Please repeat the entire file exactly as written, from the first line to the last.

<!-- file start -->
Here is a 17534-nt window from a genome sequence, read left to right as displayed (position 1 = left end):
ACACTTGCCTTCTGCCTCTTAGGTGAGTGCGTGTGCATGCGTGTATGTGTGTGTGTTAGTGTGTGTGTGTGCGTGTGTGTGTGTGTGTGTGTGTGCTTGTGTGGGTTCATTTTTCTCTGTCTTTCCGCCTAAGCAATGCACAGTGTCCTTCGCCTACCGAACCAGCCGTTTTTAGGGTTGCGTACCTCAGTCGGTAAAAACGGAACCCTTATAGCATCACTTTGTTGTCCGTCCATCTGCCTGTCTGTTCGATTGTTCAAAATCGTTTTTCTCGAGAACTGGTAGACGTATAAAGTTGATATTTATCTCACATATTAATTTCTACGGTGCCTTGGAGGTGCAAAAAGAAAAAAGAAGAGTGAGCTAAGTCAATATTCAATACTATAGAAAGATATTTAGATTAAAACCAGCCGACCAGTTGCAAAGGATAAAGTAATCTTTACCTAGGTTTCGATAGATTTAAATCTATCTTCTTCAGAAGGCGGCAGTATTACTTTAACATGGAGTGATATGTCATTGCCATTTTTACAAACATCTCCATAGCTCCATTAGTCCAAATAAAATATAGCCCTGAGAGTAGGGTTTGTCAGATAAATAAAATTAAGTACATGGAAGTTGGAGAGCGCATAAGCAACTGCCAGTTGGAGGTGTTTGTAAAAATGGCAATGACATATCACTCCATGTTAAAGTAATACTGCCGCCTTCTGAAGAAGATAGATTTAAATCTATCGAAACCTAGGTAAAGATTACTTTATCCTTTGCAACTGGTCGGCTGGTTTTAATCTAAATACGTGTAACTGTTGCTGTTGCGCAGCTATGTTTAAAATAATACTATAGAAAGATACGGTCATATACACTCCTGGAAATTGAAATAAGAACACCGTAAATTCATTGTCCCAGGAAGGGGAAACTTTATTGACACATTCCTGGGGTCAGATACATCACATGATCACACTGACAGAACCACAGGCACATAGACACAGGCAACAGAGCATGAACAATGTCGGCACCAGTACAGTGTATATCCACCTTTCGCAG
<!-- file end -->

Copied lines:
Here is a 17534-nt window from a genome sequence, read left to right as displayed (position 1 = left end):
ACACTTGCCTTCTGCCTCTTAGGTGAGTGCGTGTGCATGCGTGTATGTGTGTGTGTTAGTGTGTGTGTGTGCGTGTGTGTGTGTGTGTGTGTGTGCTTGTGTGGGTTCATTTTTCTCTGTCTTTCCGCCTAAGCAATGCACAGTGTCCTTCGCCTACCGAACCAGCCGTTTTTAGGGTTGCGTACCTCAGTCGGTAAAAACGGAACCCTTATAGCATCACTTTGTTGTCCGTCCATCTGCCTGTCTGTTCGATTGTTCAAAATCGTTTTTCTCGAGAACTGGTAGACGTATAAAGTTGATATTTATCTCACATATTAATTTCTACGGTGCCTTGGAGGTGCAAAAAGAAAAAAGAAGAGTGAGCTAAGTCAATATTCAATACTATAGAAAGATATTTAGATTAAAACCAGCCGACCAGTTGCAAAGGATAAAGTAATCTTTACCTAGGTTTCGATAGATTTAAATCTATCTTCTTCAGAAGGCGGCAGTATTACTTTAACATGGAGTGATATGTCATTGCCATTTTTACAAACATCTCCATAGCTCCATTAGTCCAAATAAAATATAGCCCTGAGAGTAGGGTTTGTCAGATAAATAAAATTAAGTACATGGAAGTTGGAGAGCGCATAAGCAACTGCCAGTTGGAGGTGTTTGTAAAAATGGCAATGACATATCACTCCATGTTAAAGTAATACTGCCGCCTTCTGAAGAAGATAGATTTAAATCTATCGAAACCTAGGTAAAGATTACTTTATCCTTTGCAACTGGTCGGCTGGTTTTAATCTAAATACGTGTAACTGTTGCTGTTGCGCAGCTATGTTTAAAATAATACTATAGAAAGATACGGTCATATACACTCCTGGAAATTGAAATAAGAACACCGTAAATTCATTGTCCCAGGAAGGGGAAACTTTATTGACACATTCCTGGGGTCAGATACATCACATGATCACACTGACAGAACCACAGGCACATAGACACAGGCAACAGAGCATGAACAATGTCGGCACCAGTACAGTGTATATCCACCTTTCGCAG